He did well there, and then went to Fordham University, a Jesuit school in the Bronx, for two years, before transferring to the University of Pennsylvania and studied economics for two years, graduating in 1968 with a bachelor’s degree. He took undergraduate classes at Penn’s famed Wharton School of Business. Though he was not enrolled in Wharton’s prestigious MBA program, the Spring 2007 Wharton Alumni Magazine featured Trump, with this headline, “The Best Brand Name in Real Estate.”
The University of Pennsylvania is one of the eight private colleges and universities in the vaunted Ivy League, known for accepting unusually smart students, great test takers, legacies, and the sons and daughters of famous and/or very wealthy people.
How did Trump get into the University of Pennsylvania?
A 2011 Salon magazine article refers to a 2001 book called “The Trumps: Three Generations That Built an Empire,” by Gwenda Blair. It says that Trump’s grades at Fordham, a Jesuit school in New York, had been “respectable,” and that he was admitted to Penn after an interview with a “friendly” Wharton admissions officer who was an old classmate of Trump’s older brother.
The article also points out that Trump has happily allowed the media to report that he graduated first in his class from Wharton, including in New York Times stories in 1973 and 1976 about him. But the story goes on to say:
Writing in the New York Times magazine in 1984, William Geist reported that “the commencement program from 1968 does not list him as graduating with honors of any kind,” even though “just about every profile ever written about Mr. Trump states that he graduated first in his class at Wharton in 1968.” … In 1988, New York magazine reported that the idea that Trump had graduated first in his class was a “myth.” [emphasis by Salon]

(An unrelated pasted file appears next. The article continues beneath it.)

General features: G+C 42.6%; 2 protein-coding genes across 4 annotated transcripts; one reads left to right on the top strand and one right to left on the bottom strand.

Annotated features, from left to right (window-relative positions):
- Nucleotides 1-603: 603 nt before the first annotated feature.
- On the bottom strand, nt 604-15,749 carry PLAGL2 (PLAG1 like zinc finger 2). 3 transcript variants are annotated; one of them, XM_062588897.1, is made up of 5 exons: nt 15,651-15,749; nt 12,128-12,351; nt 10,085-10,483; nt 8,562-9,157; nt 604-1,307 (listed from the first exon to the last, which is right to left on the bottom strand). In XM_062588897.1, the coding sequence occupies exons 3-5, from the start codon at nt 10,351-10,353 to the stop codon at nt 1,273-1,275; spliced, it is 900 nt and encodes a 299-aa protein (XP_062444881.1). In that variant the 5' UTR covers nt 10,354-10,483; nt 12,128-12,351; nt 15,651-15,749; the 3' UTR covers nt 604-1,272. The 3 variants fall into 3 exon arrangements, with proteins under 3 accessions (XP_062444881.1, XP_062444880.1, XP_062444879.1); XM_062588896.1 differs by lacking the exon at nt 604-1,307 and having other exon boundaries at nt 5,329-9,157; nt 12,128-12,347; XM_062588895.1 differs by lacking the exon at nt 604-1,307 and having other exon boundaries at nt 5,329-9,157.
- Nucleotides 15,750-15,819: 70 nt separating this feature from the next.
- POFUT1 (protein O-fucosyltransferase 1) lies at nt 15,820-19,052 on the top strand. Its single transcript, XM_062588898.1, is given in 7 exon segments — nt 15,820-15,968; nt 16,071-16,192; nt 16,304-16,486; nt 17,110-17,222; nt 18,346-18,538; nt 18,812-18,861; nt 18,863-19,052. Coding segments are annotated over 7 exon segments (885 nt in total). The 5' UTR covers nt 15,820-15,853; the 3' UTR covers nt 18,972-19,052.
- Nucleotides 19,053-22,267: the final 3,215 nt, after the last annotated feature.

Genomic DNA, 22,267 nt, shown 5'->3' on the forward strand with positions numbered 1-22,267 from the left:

The Wharton Alumni Magazine write-up says in part:
Trump took a successful real estate development business started by his father, Fred, and turned it into a multi-faceted company. Along the way, Trump’s style has produced doubters, but no one could deny his ability to brand his products, and to rise, phoenix-like, from everything from corporate travails to satire.
Satire is an understatement. I Googled the the words “buffoon” and “Trump” and got about 137,000 results in 0.34 seconds.
(Fixing name of Wharton School at UPenn.)